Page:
“Most SEALS I know like to wear the Army green because they know they look better in it than the trench boys do. Your face has seen a lot of sun, salt, and ocean wind. You’ve also got on standard-issue Navy-class stomp boots. And a SEAL I dated said you guys swore by the H&K P9S that’s riding in your belt holster.” As he stared down at his gun she added, “Its silhouette and grip are pretty distinctive.”
“You live up to your rep, Ms. Perry, I’ll give you that.”
“Already got a dossier on me? And the name’s Mace.”
“Everyone who comes here gets the same intel treatment. Mace.”
“I’ve got no problem with that. How did you end up here?’ “Mr. Altman is a great guy. He made me a great offer.” Cassidy paused. “And he helped take care of my little sister. Leukemia. My parents had no health insurance.”
“Did she make it?”
“Graduating from college this year.”
“That’s very cool, Rick.”
“Mr. Altman wants to see you up at the main house when you get a chance. I smelled croissants baking in the kitchen. Herbert’s on a roll. And the coffee is always fresh. I understand there’s a seat waiting for you. No rush. Whenever.”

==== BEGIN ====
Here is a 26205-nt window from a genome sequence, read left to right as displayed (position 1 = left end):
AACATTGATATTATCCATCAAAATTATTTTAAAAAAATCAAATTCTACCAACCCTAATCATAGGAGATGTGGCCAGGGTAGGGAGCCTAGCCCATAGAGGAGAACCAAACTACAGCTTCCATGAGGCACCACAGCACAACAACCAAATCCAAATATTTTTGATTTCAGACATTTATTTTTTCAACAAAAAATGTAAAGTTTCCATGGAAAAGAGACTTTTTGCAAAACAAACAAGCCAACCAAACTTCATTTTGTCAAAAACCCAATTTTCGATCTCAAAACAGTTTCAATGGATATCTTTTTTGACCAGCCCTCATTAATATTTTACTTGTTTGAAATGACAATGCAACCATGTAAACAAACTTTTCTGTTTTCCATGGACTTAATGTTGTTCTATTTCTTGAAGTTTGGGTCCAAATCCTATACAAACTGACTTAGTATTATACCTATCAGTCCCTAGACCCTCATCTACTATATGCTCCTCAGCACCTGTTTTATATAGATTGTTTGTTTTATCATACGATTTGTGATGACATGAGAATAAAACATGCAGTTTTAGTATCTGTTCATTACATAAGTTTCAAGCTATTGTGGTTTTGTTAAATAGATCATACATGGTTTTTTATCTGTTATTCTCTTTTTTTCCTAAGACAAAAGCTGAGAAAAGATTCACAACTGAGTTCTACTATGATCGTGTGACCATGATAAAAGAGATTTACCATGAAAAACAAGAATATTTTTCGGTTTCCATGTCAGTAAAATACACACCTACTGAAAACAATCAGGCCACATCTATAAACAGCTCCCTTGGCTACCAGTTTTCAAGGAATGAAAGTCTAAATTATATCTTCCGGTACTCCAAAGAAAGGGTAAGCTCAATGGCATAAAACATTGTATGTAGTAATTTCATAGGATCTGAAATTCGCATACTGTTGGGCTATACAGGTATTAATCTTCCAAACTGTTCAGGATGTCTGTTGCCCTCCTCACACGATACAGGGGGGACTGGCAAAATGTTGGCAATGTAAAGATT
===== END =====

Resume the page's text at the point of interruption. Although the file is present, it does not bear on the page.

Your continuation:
“Thanks, Rick. Any idea what he wants me for?”
“Something about a mom and her kid and a dude named Psycho. Ring any bells?”
“More than one, actually.”
“Keep running hard, Mace.”
“One more thing, Rick.”
“This stuff I’m doing for Abe, it might lead to some unsavory characters taking a special interest in me. They might follow me back here. Just a heads-up.”
“Forewarned is always a good thing, Mace. Thanks.”